Johanna Kaakinen

Why misinformation is so hard to tackle? The role of affective responses in reading comprehension.

One of the major challenges in solving global problems such as climate change is that
people’s beliefs and attitudes are very hard to change. Unfortunately beliefs cannot be
changed simply by presenting and disseminating correct facts and information because
people have a tendency of protecting their prior beliefs. In order to understand how
misinformation can be tackled we need to know more about how prior beliefs and attitudes
influence the way people process written information.
 
One factor that may have a crucial role in how readers approach information is the affective
reaction induced by belief-inconsistent text information. However, there is very little, if any,
previous research on how emotional reactions are reflected in actual reading behavior. The
purpose of the proposed research is to examine how affective reactions influence the way
readers approach, inspect and comprehend text information. It is assumed that affective
reactions are related to narrowing and broadening of cognitive scope during the course of
reading, which will be studied in three empirical studies. In these studies, concurrent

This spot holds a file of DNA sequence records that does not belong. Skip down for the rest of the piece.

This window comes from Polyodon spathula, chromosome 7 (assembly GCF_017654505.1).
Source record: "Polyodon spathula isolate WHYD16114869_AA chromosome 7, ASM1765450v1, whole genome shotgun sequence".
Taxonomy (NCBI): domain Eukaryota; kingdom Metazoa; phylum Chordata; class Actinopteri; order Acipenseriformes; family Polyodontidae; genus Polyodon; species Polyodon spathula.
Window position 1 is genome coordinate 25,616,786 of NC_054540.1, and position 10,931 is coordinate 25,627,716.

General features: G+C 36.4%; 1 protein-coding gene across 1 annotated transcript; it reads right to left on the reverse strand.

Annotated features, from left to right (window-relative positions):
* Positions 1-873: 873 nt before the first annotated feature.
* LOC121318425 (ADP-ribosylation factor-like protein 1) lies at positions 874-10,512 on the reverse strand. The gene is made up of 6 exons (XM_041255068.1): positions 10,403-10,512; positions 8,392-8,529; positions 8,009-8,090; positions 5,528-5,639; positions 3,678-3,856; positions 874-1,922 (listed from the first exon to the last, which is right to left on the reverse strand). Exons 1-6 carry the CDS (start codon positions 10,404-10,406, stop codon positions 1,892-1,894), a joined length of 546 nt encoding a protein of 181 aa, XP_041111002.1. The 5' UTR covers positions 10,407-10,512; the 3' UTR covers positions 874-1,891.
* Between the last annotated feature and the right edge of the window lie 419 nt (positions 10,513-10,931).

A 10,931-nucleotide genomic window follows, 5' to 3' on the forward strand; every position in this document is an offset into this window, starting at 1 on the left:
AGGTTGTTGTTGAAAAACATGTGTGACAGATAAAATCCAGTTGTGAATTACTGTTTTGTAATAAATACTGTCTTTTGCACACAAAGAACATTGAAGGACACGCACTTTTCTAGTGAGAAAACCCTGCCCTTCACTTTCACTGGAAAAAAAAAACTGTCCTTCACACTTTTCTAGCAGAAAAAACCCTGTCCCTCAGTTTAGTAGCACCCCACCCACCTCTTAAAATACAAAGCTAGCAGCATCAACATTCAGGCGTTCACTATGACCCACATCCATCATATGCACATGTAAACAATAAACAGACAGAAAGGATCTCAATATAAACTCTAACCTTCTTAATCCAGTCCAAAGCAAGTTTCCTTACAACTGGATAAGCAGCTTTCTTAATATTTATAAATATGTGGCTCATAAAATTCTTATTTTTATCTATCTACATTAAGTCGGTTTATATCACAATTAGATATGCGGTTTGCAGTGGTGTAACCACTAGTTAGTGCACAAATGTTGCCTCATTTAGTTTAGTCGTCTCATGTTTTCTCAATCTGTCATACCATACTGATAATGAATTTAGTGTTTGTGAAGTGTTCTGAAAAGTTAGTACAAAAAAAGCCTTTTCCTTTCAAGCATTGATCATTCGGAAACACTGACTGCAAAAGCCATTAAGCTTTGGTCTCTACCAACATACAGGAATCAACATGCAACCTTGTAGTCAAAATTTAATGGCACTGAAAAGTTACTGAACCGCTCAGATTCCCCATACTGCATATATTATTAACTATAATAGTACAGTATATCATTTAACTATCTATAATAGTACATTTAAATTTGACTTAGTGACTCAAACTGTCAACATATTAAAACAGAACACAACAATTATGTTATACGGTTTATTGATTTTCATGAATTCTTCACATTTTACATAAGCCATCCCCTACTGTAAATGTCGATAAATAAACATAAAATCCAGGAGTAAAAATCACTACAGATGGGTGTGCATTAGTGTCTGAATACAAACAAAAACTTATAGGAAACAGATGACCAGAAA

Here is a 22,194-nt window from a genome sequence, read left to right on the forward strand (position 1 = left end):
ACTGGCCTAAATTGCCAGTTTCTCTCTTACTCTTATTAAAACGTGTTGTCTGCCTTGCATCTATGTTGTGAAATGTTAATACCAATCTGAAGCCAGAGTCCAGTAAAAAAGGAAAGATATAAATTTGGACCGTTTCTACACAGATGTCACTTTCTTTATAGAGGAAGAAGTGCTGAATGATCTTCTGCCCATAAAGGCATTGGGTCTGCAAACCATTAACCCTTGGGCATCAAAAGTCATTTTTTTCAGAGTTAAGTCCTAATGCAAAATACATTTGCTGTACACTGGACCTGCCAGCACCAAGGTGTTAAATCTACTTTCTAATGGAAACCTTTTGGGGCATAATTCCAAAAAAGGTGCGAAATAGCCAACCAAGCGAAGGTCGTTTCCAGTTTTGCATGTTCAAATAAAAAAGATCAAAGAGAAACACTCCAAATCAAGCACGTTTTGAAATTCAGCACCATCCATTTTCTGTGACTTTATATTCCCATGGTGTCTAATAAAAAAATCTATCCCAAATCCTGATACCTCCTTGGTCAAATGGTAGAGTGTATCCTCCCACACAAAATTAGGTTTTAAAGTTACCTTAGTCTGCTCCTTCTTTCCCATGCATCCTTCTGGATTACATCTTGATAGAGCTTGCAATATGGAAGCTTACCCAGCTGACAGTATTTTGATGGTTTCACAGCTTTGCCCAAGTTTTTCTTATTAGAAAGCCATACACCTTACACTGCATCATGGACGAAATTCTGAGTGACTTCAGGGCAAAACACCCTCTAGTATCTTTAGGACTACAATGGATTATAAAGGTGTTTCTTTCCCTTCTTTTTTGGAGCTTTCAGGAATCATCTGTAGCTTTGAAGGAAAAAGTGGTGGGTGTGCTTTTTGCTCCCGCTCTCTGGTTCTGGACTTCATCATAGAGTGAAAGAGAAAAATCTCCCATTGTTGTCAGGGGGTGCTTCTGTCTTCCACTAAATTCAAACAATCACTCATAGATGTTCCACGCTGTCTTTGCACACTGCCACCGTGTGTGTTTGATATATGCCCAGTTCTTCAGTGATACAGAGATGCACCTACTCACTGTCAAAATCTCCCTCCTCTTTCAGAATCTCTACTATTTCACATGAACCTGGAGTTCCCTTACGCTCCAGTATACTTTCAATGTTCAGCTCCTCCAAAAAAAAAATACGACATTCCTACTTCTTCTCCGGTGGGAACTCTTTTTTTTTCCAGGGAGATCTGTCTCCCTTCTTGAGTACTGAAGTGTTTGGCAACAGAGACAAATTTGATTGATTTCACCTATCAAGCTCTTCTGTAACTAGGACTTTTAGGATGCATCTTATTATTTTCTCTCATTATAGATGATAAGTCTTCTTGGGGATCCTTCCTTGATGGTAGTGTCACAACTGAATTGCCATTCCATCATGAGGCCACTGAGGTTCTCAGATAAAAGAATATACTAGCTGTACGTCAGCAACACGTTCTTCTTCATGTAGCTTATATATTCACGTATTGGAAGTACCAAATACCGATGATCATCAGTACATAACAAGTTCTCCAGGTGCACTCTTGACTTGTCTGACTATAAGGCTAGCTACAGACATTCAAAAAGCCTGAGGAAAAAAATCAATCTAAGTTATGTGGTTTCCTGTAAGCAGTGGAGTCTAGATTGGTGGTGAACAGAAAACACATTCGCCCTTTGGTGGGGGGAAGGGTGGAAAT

recordings of think-aloud protocols, eye movements, psychophysiological measures, and
motion capture data will be utilized. This is a completely novel and groundbreaking approach
for studying reading comprehension. The goal of the proposed research is to develop a
theoretical account of affective reactions in text comprehension.
 
The results will be significant from the theoretical point of view, as current theories of text
comprehension are not equipped to account for the effects of affective reactions in text
comprehension. The results will also be of great practical importance because they will help
in designing effective interventions and guidelines for how information on publicly
controversial topics should be distributed.
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